Monday, 18 March 2013

Why individual digits are read seperately after decimal point?

When we have to read a single whole number, say 2, we simply read it as "two". When we have to read three digit whole number, say 347, we read it as "three hundred and forty seven". It is quite natural to ask why digits after decimal point are read individually. For example, 0.347 will be read as "zero point three four seven" and not as "zero point three hundred and forty seven".

 The reason for this is quite simple. Let us understand this with the help of an example :
Suppose we are given a set of three whole numbers, say 80, 080, 0080. Now if we try to read these numbers, we will read them all as "eighty". As there will be no change in their values even if we ignore to read the zero(s) before them, so we can read the whole number as a set of digits.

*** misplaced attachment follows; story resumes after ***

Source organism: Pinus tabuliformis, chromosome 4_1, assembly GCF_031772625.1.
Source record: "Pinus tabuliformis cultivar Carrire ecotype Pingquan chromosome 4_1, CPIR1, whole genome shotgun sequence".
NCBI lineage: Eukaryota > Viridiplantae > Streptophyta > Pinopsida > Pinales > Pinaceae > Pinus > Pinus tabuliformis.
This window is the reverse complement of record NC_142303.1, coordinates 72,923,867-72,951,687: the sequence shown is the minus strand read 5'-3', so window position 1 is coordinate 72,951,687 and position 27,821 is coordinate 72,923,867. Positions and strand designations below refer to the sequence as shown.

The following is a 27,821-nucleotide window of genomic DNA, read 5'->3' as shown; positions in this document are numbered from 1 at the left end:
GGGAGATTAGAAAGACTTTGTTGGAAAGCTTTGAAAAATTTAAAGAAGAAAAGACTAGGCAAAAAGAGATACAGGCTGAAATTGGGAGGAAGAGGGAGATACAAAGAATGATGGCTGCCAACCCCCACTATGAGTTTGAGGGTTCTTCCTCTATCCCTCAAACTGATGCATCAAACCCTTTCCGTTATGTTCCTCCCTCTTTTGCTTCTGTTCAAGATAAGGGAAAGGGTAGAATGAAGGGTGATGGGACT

Now suppose we are given another set of three decimal numbers, say 0.80, 0.080, 0.0080. Now, let us try to read them as a set of digits, then we will read all the three numbers as "zero point eighty" ignoring all the zero(s) after decimal point. But all the three numbers have different values, so they can't be read same as their meanings are different. To solve this problem of mentioning where digits appear after the decimal point, we read individual digits after decimal seperately. Thus the above numbers will be read as "zero point eight zero", "zero point zero eight zero", "zero point zero zero eight zero" respectively.


  1. I have been struggling to find this for days

  2. Very useful blog. Thank u very much.. I found your "benefits of maths" post very much useful

  3. Useful notes to speak when using percentages which has decimal points.

  4. I was very satisfied with this answer